In the June 7, 2007 issue of The Wanderer dealing with the canonical "Reunion of the Russian Orthodox Church Abroad" (ROCA) with the Patriarchate of the Russian Orthodox Church led by Partriarch Alexis II, I was quoted as noting the possibility of further schisms occurring among those Orthodox most opposed to the "heresy" of ecumenism and the "heresies" of the Catholic Church.
It would appear that some ROCA parishes have already separated in protest from the ROCA jurisdiction with other protestors opposed to the "Reunion" removed from teaching posts such as one teacher at the ROCA monastery in Jordanville, NY. In recent years have occurred serious tensions and conflicts between the Ecumenical Patriarch Bartholomew of Constantinople and the Patriarch of Moscow Alexis II over the jurisdiction of dioceses and parishes in Esthonia, Ukraine, the United States, and the diaspora of various ethnic Orthodox groups in Western Europe and Latin America. The Russian Orthodox bishop in London, Basil Osborne, placing himself recently under the jurisdiction of the Greek Patriarch Bartholomew, has further fueled the tensions between Moscow and Constantinople. Calling Bishop Basil to repentance, a Patriarchal Russian Synod remarked on the:
"striking incompatibility of the present actions of the Throne of Constantinople with Orthodox ecclesiology and the canonical tradition of the Universal Church, the sign of an extremely dangerous obscuring of canonical consciousness."
Particularly irritating to the patriarchal Russian Church, the largest of the autocephalous (i.e., independent) national Churches, has been the American and European press repeatedly describing the Patriarch Bartholomew as the "leader of world Orthodoxy".
Verbal broadsides between the two most important Eastern Orthodox sees have increased since 2004. In the July 8, 2004 issue of the Athens' newspaper "To Vima", the Ecumenical Patriarch Bartholomew, "first among equals", responded to the growing influence of an invigorated Russian Church aided by support from the Russian government. Typical of Russian officials representing the government was the view expressed by Vladimir Zorin speaking of the need to unite all the Orthodox nations:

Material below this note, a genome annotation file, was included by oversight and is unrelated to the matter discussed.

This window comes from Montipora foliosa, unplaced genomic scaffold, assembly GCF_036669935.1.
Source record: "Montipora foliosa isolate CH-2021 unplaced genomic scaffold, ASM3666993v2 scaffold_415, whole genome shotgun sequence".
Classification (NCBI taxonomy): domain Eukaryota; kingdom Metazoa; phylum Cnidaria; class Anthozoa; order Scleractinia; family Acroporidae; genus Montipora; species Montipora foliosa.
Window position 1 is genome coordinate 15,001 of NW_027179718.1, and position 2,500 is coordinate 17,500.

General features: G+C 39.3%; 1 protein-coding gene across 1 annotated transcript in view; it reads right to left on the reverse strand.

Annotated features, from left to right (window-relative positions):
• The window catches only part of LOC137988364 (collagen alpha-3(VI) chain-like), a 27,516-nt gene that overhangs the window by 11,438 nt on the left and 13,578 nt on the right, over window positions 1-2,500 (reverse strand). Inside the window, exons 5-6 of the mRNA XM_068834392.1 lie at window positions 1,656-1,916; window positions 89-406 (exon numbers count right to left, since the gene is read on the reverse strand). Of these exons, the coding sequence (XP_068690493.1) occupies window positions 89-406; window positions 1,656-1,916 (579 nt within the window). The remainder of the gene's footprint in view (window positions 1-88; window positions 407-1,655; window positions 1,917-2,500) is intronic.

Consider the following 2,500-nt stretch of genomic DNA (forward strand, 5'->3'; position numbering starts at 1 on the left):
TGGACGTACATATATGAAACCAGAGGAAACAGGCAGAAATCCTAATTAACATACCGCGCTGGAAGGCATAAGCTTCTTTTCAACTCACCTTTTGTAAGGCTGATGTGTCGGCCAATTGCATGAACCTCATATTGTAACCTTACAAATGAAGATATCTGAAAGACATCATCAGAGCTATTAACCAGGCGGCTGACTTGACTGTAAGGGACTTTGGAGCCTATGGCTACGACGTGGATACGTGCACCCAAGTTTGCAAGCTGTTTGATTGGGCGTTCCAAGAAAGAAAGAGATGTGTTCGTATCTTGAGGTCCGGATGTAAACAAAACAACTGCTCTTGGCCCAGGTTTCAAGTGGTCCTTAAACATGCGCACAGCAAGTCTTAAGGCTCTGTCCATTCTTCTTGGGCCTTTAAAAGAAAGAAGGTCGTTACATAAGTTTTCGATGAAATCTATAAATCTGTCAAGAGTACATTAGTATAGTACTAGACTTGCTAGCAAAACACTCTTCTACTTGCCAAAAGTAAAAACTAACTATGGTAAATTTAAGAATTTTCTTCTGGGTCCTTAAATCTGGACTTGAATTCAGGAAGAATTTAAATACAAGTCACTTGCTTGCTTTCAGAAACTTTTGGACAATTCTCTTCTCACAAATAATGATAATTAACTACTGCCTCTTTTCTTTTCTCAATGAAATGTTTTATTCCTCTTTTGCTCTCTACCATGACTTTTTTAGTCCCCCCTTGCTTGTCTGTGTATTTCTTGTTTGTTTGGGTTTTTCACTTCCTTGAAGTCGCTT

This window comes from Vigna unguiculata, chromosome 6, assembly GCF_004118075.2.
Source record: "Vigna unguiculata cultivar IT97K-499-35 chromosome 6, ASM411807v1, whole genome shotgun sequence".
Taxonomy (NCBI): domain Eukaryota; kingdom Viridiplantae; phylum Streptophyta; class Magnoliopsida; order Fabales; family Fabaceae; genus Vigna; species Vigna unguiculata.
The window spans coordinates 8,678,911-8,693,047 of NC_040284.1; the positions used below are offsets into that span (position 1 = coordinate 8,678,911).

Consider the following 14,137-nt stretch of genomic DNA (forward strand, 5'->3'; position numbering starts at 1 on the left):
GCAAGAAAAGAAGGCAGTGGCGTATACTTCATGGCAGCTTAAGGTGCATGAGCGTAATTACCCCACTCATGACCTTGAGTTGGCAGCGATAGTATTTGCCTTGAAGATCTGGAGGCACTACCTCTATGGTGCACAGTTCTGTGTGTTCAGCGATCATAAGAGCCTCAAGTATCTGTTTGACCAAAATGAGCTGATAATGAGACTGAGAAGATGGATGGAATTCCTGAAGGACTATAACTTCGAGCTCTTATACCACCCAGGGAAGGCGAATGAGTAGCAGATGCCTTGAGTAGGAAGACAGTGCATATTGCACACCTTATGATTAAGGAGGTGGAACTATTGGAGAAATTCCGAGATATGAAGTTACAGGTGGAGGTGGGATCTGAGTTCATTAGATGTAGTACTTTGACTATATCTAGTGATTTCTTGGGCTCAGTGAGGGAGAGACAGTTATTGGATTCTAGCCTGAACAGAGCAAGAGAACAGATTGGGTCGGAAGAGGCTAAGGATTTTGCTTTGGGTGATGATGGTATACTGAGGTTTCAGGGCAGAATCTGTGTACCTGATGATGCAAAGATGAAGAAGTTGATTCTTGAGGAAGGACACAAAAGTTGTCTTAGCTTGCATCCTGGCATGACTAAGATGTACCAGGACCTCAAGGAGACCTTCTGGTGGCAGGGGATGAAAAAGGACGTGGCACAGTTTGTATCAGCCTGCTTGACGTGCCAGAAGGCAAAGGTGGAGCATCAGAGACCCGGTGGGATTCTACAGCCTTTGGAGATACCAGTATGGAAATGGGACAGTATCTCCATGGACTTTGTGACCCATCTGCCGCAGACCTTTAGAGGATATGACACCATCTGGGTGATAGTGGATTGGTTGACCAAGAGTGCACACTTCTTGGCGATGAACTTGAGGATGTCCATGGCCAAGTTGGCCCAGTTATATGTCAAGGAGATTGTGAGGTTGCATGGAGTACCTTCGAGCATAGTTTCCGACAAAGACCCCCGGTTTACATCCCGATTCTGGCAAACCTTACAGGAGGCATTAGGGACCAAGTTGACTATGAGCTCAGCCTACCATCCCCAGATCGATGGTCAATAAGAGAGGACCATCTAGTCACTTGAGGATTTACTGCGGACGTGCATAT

"under the banner of the Russian Church, which is the largest, and as such, holds the leadership position among the Orthodox Churches."
Igor Ivanoff, the Russian Minister of the Exterior, had observed:
"Our diplomatic service cooperates and works with the Russian Orthodox Church, which represents the connecting link between all the Slavic Orthodox Churches."
The Vice-president of the Russian Parliamentary Committee had no hesitation to voice the thesis that the Moscow patriarchate was:
"the only one able to lead a Pan-Orthodox unity of a multinational character. For that reason, the Third Orthodox Capital prophesied by St. Seraphim of Sarov is needed. We must adhere to the historical necessity of founding a ‘Third Rome’."
For his part, the Metropolitan Cyril of Smolensk insisted:
"The Russian Orthodox Church holds the ‘de facto’ first place among all of the other Orthodox Churches because of her great spirituality, her ethics and virtues, her tradition, and her political influence; as such, she speaks for the over 350 million Russians throughout the world. Moreover, she exercises influence in all of the Orthodox Churches of the Balkans, as well as in those countries where the Orthodox faithful represent a minority. We are the rightful spiritual heirs of Byzantium."
Arguing recently along the same lines was Philaretus, Metropolitan of Minsk, who declared:
"The Church of Constantinople was the Church of the Byzantine Empire, and her role within Orthodoxy has diminished as a result of the termination of that Empire; this has resulted in the Ecumenical Patriarchate increasingly animated by papist tendencies" (this latter having reference to Constantinople’s own efforts to maintain its claim as world leader of all Orthodoxy, and entering into theological dialogue with Rome).
A representative of the Metropolitan of Odessa, Milan Gerkas, has reinforced Moscow’s counter-claim:
"We are the leaders of Orthodoxy, and we have to demonstrate that fact."
The Patriarch Bartholomew has vigorously repudiated the "Third Rome" pretensions of the Patriarch of Moscow and his fellow Russians which had, incidentally, been discussed at the 8th International Assembly of the Russian Orthodox Church. According to the aforementioned "To Vima", the Greek patriarch termed it "foolish, hubristic, and blasphemous" because: